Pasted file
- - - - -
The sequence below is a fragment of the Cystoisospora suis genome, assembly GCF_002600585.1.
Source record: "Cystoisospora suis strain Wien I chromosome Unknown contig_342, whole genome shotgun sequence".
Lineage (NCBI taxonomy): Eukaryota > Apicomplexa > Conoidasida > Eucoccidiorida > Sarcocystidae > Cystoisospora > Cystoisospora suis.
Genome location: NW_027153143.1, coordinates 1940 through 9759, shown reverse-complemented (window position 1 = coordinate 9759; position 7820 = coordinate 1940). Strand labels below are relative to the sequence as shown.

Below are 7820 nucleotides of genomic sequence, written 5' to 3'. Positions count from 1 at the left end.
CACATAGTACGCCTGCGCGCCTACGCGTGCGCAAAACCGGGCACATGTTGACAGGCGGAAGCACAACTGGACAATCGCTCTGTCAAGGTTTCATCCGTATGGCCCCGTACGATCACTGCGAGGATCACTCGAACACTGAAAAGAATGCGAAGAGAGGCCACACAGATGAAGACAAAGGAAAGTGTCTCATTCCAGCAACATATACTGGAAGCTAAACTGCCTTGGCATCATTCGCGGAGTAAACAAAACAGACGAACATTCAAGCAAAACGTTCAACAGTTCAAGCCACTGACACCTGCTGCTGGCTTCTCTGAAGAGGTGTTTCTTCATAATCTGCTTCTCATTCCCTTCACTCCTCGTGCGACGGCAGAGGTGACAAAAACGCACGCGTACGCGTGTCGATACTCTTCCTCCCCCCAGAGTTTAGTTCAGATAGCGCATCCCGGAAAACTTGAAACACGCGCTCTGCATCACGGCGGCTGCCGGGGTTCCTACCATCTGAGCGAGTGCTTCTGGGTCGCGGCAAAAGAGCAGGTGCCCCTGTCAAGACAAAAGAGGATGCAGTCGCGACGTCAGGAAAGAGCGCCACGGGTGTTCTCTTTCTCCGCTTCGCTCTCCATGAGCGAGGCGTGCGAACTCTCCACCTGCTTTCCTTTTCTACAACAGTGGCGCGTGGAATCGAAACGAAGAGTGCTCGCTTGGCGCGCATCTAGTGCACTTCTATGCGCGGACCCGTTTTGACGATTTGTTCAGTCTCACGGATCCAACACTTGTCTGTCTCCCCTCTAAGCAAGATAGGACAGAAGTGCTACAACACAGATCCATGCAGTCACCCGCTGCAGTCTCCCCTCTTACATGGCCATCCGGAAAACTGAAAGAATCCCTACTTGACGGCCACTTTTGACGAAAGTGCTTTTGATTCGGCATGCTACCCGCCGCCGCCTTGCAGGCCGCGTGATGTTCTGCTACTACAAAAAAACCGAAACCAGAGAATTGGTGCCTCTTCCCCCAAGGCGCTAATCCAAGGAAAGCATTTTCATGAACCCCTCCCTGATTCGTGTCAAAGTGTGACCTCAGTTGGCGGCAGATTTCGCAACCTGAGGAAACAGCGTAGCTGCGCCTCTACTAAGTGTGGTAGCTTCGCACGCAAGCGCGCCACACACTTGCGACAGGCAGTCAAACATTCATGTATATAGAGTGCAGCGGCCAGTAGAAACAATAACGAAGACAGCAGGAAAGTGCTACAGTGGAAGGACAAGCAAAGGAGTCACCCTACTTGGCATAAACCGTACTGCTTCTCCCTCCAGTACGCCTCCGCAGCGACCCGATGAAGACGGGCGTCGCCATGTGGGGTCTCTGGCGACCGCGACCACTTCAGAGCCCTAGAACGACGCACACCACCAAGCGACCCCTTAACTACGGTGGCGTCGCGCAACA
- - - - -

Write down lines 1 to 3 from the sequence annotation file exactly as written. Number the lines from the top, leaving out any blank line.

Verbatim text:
The sequence below is a fragment of the Cystoisospora suis genome, assembly GCF_002600585.1.
Source record: "Cystoisospora suis strain Wien I chromosome Unknown contig_342, whole genome shotgun sequence".
Lineage (NCBI taxonomy): Eukaryota > Apicomplexa > Conoidasida > Eucoccidiorida > Sarcocystidae > Cystoisospora > Cystoisospora suis.